James 5, 7-11
Something to read
Be patient, therefore, beloved, until the coming of the Lord. The farmer waits for the precious crop from the earth, being patient with it until it receives the early and the late rains. You also must be patient. Strengthen your hearts, for the coming of the Lord is near. Beloved, do not grumble against one another, so that you may not be judged. See, the Judge is standing at the doors! As an example of suffering and patience, beloved, take the prophets who spoke in the name of the Lord. Indeed we call blessed those who showed endurance. You have heard of the endurance of Job, and you have seen the purpose of the Lord, how the Lord is compassionate and merciful.
New Revised Standard Version
To read the King James Version, click here
Something to think about
Advent is nearly upon us and today’s reading points us forward to this season’s themes of waiting. And the model that is given for patient waiting is that of the farmer, who waits for his crop until the rains come.
Many of us may feel distinctly uncomfortable with this. We don’t have to read very much of the news to know that farmers are waiting endlessly for rains that never come – or they come too heavily, or at the wrong time.
And we don’t have to look very much further to read of the other people and communities who are waiting – for medicines, for food, for jobs. This is so different from the developed world, where for much of the time we can get what we want when we want it.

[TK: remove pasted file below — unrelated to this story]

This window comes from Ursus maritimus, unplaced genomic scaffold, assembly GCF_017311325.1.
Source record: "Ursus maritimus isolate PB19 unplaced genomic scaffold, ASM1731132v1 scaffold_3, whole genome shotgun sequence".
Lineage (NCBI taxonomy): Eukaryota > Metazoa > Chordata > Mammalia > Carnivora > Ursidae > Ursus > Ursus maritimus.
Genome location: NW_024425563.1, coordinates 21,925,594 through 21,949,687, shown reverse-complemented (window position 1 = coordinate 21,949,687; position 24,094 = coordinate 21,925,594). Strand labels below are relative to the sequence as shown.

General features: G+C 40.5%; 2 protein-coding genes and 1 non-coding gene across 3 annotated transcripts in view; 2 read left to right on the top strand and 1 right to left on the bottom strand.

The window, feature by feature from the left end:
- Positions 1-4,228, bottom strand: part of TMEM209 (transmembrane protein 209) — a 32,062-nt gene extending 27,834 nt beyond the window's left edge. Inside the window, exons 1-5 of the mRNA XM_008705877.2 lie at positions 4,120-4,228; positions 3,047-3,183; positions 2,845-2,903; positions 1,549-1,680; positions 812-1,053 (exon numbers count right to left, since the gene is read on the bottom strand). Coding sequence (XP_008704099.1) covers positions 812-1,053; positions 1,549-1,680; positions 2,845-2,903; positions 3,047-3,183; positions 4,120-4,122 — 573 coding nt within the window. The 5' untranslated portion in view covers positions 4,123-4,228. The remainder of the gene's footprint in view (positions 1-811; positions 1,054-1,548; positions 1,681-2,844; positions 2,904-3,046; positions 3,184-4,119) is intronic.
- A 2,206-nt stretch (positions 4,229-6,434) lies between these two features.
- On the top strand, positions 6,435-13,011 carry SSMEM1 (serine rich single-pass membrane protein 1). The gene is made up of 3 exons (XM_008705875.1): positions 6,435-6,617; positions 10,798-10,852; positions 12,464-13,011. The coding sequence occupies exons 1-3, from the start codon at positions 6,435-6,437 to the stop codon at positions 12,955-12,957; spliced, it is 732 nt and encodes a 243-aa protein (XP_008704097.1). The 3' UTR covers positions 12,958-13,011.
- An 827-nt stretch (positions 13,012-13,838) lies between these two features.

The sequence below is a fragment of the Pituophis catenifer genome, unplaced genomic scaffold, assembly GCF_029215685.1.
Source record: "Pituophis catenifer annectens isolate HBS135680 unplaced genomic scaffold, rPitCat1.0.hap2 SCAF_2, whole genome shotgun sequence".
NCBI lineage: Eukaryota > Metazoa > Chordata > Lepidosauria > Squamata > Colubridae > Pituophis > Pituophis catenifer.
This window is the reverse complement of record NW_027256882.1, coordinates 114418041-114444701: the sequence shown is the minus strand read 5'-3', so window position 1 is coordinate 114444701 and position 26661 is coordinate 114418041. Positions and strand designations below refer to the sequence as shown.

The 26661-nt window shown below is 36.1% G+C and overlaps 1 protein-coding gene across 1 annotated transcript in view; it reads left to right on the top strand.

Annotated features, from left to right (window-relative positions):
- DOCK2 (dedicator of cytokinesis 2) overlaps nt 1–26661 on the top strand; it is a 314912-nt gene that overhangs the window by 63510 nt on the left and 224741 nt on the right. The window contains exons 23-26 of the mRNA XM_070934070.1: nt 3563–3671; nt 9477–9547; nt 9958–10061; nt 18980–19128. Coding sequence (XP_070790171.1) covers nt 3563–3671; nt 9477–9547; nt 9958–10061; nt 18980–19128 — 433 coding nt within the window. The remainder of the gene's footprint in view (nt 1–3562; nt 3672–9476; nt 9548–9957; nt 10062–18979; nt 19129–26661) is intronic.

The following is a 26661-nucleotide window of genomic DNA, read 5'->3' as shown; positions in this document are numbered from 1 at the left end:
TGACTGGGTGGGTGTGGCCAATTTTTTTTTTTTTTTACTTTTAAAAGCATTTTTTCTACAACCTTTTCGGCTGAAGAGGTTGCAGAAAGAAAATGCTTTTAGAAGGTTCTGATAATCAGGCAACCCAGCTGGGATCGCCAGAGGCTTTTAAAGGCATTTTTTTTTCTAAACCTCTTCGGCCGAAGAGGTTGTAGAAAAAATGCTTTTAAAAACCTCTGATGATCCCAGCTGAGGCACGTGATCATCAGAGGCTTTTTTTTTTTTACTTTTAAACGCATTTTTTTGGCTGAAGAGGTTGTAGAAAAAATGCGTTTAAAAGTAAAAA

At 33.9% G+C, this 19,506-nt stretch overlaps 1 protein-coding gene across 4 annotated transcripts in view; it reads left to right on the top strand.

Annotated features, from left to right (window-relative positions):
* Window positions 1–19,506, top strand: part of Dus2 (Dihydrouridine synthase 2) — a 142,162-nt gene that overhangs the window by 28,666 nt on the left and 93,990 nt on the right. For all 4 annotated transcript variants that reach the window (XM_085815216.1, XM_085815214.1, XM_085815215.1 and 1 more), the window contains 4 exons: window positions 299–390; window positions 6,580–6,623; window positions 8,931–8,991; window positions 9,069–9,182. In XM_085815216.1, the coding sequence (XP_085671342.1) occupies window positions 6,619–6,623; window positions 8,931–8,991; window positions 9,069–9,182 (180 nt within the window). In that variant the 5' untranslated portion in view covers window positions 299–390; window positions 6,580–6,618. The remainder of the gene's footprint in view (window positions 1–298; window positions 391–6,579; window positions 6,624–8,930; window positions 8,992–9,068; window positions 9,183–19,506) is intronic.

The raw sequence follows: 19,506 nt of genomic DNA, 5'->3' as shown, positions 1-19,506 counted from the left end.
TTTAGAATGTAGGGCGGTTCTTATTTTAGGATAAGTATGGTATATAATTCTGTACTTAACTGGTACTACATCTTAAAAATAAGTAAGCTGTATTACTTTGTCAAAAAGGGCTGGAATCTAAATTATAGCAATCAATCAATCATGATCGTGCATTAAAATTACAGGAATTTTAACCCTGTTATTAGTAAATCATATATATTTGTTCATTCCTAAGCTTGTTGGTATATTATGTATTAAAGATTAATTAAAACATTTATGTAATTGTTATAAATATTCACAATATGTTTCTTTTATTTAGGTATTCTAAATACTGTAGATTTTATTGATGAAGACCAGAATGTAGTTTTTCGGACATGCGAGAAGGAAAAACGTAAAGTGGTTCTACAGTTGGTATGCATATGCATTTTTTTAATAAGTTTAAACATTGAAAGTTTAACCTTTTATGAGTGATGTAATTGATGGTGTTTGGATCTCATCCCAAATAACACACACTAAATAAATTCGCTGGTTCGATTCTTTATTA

Christian Aid is committed to helping people and communities find long-term and sustainable solutions to the challenges they face. This means being there for the long haul and engaging, through our partners, in work that is often slow and painstaking.
Our reading finishes with the proclamation of the coming of God as judge. The restoration of justice is on its way. But to achieve that, we may need to learn to be patient and to wait with those who have no choice about whether they wait or not.
Something to do
Think of some of the luxuries you will buy today. Resolve to wait for one or more of them and reflect on the experience of doing so.
Something to pray
Advent God, give us the endurance to resist the temptation of quick-fix answers as we wait for the coming of your justice. Be with us as we wait, remind us of your compassion and mercy, and turn our lack of hope into courage so that our waiting may be over and all the world rejoice.
Kate Tuckett is a former Church Resources Manager for Christian Aid and is now a Curate in the Diocese of Southwark.